Relentlessly probing the field's foundations, the authors fully overturn the conventional wisdom of management. Their gift is a vast space for imagining new futures. For the first time since the field began, limitless possibility is a realistic framework for moving forward.
Todd Bridgman and Stephen Cummings make studying management theory very different to what you might expect. Instead of going through the same tired old clichés, they breathe new life into the subject by taking an excitingly critical approach. What’s more, they write with a light touch that makes reading their book straightforward but at the same time both refreshing and invigorating.
If our goal for students is memorizing indubitable facts and seeing the world from a managerialist perspective, then any of the existing long, boring, and expensive texts on management will do just fine. But if educating our students about management involves critical thinking, questioning basic assumptions, and looking at things from different perspectives, then Bridgman and Cummings’ “short, interesting, and cheap” book is mandatory reading.
Bridgman and Cummings do it again – produce a user-friendly, entertaining and profoundly informative book on management. The book is tailor-made for faculty and students alike who want to understand the relationship between historical context, management theory and the application of management practice. Yet, do we need “another book on management?” Yes, if it informs through critique of standard works on management and yes if its written by Todd Bridgman and Steve Cummings.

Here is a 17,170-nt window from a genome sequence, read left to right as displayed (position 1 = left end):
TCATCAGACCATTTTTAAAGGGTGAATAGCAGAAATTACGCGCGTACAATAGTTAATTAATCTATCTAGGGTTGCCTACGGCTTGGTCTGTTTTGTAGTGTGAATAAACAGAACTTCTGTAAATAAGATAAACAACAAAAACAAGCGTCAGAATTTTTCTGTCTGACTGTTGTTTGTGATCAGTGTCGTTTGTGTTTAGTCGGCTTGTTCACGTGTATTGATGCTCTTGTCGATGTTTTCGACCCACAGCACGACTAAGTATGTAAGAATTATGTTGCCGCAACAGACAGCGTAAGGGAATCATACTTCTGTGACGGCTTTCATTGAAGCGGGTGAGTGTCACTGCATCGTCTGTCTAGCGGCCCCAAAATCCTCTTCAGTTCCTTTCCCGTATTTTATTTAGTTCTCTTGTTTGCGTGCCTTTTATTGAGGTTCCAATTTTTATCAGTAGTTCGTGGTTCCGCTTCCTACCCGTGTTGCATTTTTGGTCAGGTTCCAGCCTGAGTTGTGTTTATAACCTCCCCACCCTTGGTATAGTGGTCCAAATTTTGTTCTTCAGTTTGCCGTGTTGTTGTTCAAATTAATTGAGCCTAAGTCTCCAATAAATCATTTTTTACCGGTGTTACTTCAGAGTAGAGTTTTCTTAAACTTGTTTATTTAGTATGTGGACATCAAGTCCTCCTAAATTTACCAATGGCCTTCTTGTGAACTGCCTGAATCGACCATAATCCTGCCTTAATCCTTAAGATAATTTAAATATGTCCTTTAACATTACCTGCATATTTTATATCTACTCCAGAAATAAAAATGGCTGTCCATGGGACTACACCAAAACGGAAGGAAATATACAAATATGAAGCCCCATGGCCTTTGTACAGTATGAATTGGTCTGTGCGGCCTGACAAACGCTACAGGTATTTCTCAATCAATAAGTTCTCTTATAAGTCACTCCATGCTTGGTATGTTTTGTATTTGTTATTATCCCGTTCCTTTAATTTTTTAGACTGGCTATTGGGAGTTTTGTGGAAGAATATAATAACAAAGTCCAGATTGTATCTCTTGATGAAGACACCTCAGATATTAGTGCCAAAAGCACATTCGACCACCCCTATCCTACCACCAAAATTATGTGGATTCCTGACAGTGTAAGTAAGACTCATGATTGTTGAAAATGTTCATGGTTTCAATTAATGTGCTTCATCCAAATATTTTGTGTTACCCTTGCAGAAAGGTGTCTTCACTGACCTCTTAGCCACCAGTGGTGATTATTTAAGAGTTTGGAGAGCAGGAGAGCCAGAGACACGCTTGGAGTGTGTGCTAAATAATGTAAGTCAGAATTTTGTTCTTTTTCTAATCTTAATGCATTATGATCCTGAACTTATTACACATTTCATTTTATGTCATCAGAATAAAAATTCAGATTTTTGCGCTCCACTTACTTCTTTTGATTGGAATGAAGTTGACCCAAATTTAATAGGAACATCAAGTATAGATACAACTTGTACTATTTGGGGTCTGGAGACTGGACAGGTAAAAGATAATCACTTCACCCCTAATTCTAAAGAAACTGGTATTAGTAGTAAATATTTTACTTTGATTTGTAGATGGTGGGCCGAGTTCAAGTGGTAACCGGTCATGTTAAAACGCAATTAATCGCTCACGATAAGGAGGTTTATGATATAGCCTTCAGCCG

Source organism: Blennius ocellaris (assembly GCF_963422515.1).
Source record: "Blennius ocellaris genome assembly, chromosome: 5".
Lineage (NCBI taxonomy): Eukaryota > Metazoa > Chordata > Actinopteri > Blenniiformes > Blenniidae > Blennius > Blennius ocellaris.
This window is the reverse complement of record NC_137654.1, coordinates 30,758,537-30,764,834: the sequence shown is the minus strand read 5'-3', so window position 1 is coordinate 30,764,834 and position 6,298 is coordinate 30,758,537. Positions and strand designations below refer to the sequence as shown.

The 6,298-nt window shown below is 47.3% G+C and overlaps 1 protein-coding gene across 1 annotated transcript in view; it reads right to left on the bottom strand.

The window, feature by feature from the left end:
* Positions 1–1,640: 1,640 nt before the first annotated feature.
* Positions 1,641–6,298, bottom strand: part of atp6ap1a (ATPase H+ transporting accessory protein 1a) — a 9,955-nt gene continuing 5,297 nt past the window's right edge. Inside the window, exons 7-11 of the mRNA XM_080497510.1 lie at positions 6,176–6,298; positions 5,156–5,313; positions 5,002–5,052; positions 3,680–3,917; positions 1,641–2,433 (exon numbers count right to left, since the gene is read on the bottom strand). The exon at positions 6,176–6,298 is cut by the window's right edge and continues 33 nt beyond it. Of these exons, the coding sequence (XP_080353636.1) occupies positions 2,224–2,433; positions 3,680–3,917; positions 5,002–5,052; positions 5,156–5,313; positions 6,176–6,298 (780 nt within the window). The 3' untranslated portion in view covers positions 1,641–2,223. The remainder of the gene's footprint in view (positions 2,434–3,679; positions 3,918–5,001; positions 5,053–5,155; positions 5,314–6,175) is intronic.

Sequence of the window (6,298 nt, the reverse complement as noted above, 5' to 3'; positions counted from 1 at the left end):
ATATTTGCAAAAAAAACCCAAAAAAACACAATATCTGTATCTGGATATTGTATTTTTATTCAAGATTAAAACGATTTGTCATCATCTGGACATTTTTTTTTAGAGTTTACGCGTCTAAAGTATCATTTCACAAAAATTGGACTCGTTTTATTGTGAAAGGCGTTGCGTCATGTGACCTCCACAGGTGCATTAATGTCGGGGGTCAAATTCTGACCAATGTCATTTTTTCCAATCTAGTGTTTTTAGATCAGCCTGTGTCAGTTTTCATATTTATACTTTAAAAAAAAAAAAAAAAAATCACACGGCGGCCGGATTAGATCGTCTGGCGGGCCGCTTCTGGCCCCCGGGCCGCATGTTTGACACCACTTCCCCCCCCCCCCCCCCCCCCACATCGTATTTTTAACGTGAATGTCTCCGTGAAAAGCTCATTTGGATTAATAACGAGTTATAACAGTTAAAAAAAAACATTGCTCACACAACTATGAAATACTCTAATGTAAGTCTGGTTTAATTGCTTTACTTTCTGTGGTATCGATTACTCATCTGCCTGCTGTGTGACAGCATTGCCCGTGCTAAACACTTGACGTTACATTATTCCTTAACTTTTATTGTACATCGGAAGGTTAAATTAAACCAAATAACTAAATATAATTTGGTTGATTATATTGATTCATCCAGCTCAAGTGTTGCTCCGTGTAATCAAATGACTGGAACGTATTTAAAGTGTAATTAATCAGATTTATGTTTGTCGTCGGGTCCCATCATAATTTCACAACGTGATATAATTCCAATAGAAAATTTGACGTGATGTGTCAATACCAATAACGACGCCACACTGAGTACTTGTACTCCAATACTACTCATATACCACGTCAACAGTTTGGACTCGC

I recommend this textbook for teachers and students alike and will be using it as an aid to learning to thinking differently on my own module. I was engaged by the authors’ conversational style and stimulated to reflect on my assumptions, which is the hallmark of critical reflection. This small book is replete with an unusually large number of incisive and important ideas, which is a testament to authors’ knowledge, identity work and sociological imagination.
I've always been a fan of the 'A very short, fairly interesting and reasonably cheap book' series since they provide a great introduction to a topic with a more critical twist. This book is no exception. It is currently part of the module list, but I am thinking about upgrading it to an essential text next year.
Critical and taylored content for undergrads.